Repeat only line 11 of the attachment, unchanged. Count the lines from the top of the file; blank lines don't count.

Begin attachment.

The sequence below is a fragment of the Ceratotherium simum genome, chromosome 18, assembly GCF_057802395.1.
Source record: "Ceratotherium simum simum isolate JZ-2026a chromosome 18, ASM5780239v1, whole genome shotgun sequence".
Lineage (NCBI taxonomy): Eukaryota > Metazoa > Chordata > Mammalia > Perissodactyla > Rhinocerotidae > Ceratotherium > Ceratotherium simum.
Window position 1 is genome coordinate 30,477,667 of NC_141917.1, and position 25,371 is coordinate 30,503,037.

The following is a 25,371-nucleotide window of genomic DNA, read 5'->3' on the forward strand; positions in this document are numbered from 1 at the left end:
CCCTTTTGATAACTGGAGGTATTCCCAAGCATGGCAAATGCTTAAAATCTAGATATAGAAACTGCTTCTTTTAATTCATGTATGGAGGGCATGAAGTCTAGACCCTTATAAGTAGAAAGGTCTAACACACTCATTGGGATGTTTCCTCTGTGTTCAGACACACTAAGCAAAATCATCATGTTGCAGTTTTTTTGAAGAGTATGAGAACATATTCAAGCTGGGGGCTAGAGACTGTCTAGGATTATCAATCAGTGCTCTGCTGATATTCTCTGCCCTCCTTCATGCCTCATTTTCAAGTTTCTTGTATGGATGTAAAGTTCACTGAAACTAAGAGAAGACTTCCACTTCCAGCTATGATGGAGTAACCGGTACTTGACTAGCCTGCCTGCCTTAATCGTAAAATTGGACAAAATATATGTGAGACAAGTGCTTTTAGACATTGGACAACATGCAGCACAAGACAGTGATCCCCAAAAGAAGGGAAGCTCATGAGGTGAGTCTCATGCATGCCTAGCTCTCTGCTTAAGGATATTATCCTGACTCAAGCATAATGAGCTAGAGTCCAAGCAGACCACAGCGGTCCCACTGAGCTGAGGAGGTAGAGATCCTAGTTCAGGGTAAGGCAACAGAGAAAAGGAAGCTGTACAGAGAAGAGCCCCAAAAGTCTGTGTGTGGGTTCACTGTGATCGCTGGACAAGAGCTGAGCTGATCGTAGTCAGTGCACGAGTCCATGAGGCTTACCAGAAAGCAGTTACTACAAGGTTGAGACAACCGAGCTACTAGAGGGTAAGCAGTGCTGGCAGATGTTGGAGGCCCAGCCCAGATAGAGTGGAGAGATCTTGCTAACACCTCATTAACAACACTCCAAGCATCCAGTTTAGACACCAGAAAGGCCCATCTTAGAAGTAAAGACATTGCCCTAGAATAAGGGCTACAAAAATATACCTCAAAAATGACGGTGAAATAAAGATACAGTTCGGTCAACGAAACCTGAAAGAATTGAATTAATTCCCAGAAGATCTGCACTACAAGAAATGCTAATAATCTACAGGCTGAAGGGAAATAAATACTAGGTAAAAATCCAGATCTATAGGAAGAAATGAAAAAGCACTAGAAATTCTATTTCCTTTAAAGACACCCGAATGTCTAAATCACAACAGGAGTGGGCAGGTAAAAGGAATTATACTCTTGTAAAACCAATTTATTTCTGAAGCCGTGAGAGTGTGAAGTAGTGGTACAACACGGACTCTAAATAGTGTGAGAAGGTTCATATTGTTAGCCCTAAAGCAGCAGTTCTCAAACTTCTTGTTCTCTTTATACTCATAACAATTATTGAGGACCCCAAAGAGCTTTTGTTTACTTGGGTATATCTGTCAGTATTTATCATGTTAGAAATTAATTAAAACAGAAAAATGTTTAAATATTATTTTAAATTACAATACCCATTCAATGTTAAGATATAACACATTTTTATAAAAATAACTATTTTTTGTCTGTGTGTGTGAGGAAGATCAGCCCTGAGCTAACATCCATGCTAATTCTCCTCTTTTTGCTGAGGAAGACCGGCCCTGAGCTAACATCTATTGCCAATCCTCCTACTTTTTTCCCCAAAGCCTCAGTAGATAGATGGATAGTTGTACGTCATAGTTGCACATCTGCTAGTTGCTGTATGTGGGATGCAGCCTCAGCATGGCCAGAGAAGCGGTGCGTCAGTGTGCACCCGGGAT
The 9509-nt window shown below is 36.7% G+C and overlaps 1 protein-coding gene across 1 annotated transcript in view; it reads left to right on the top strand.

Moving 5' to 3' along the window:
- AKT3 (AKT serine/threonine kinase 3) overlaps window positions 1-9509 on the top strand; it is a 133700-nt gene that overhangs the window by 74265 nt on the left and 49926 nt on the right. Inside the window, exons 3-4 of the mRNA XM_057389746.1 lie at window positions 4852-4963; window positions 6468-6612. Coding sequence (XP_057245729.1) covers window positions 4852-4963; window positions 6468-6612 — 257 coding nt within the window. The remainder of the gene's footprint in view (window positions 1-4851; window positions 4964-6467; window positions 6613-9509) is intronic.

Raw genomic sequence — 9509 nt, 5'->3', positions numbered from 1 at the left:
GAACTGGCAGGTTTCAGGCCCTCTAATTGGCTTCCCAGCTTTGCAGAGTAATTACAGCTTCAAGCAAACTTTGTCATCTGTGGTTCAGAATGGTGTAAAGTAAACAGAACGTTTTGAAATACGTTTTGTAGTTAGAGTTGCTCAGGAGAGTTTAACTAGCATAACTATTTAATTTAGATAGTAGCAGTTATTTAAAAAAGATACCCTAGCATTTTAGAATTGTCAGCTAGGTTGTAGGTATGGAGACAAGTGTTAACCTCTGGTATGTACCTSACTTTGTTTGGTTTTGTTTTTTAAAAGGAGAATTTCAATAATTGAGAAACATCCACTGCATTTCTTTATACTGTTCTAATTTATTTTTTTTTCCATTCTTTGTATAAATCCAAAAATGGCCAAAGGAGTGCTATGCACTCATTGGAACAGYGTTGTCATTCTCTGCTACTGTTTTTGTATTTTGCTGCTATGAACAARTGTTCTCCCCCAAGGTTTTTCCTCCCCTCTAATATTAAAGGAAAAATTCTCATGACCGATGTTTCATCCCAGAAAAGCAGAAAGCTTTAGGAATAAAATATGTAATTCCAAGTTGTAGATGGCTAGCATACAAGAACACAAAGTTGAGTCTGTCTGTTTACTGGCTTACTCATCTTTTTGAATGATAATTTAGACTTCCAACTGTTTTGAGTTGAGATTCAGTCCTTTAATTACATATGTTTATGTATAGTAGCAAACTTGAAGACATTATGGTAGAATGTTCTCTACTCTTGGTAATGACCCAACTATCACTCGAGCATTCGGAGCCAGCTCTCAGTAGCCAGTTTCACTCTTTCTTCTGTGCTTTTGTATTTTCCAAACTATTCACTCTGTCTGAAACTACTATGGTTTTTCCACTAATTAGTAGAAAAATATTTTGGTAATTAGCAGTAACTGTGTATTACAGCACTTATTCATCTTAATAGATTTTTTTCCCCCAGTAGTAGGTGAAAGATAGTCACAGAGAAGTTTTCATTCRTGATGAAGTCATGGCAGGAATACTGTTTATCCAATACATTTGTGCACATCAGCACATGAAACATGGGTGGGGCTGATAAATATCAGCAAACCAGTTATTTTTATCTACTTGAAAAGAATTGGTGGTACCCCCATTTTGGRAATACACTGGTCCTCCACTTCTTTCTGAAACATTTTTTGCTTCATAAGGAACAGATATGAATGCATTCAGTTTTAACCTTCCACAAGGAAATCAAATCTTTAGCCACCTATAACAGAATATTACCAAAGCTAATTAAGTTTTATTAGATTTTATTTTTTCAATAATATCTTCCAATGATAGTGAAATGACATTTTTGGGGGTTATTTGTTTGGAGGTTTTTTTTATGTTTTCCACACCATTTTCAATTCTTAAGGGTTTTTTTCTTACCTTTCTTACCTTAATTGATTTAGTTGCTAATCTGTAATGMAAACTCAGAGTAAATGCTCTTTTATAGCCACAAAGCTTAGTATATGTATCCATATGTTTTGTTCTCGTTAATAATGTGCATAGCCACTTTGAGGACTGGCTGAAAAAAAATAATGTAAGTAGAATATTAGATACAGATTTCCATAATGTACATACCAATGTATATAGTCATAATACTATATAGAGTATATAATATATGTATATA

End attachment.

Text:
GAACTGGCAGGTTTCAGGCCCTCTAATTGGCTTCCCAGCTTTGCAGAGTAATTACAGCTTCAAGCAAACTTTGTCATCTGTGGTTCAGAATGGTGTAAAGTAAACAGAACGTTTTGAAATACGTTTTGTAGTTAGAGTTGCTCAGGAGAGTTTAACTAGCATAACTATTTAATTTAGATAGTAGCAGTTATTTAAAAAAGATACCCTAGCATTTTAGAATTGTCAGCTAGGTTGTAGGTATGGAGACAAGTGTTAACCTCTGGTATGTACCTSACTTTGTTTGGTTTTGTTTTTTAAAAGGAGAATTTCAATAATTGAGAAACATCCACTGCATTTCTTTATACTGTTCTAATTTATTTTTTTTTCCATTCTTTGTATAAATCCAAAAATGGCCAAAGGAGTGCTATGCACTCATTGGAACAGYGTTGTCATTCTCTGCTACTGTTTTTGTATTTTGCTGCTATGAACAARTGTTCTCCCCCAAGGTTTTTCCTCCCCTCTAATATTAAAGGAAAAATTCTCATGACCGATGTTTCATCCCAGAAAAGCAGAAAGCTTTAGGAATAAAATATGTAATTCCAAGTTGTAGATGGCTAGCATACAAGAACACAAAGTTGAGTCTGTCTGTTTACTGGCTTACTCATCTTTTTGAATGATAATTTAGACTTCCAACTGTTTTGAGTTGAGATTCAGTCCTTTAATTACATATGTTTATGTATAGTAGCAAACTTGAAGACATTATGGTAGAATGTTCTCTACTCTTGGTAATGACCCAACTATCACTCGAGCATTCGGAGCCAGCTCTCAGTAGCCAGTTTCACTCTTTCTTCTGTGCTTTTGTATTTTCCAAACTATTCACTCTGTCTGAAACTACTATGGTTTTTCCACTAATTAGTAGAAAAATATTTTGGTAATTAGCAGTAACTGTGTATTACAGCACTTATTCATCTTAATAGATTTTTTTCCCCCAGTAGTAGGTGAAAGATAGTCACAGAGAAGTTTTCATTCRTGATGAAGTCATGGCAGGAATACTGTTTATCCAATACATTTGTGCACATCAGCACATGAAACATGGGTGGGGCTGATAAATATCAGCAAACCAGTTATTTTTATCTACTTGAAAAGAATTGGTGGTACCCCCATTTTGGRAATACACTGGTCCTCCACTTCTTTCTGAAACATTTTTTGCTTCATAAGGAACAGATATGAATGCATTCAGTTTTAACCTTCCACAAGGAAATCAAATCTTTAGCCACCTATAACAGAATATTACCAAAGCTAATTAAGTTTTATTAGATTTTATTTTTTCAATAATATCTTCCAATGATAGTGAAATGACATTTTTGGGGGTTATTTGTTTGGAGGTTTTTTTTATGTTTTCCACACCATTTTCAATTCTTAAGGGTTTTTTTCTTACCTTTCTTACCTTAATTGATTTAGTTGCTAATCTGTAATGMAAACTCAGAGTAAATGCTCTTTTATAGCCACAAAGCTTAGTATATGTATCCATATGTTTTGTTCTCGTTAATAATGTGCATAGCCACTTTGAGGACTGGCTGAAAAAAAATAATGTAAGTAGAATATTAGATACAGATTTCCATAATGTACATACCAATGTATATAGTCATAATACTATATAGAGTATATAATATATGTATATA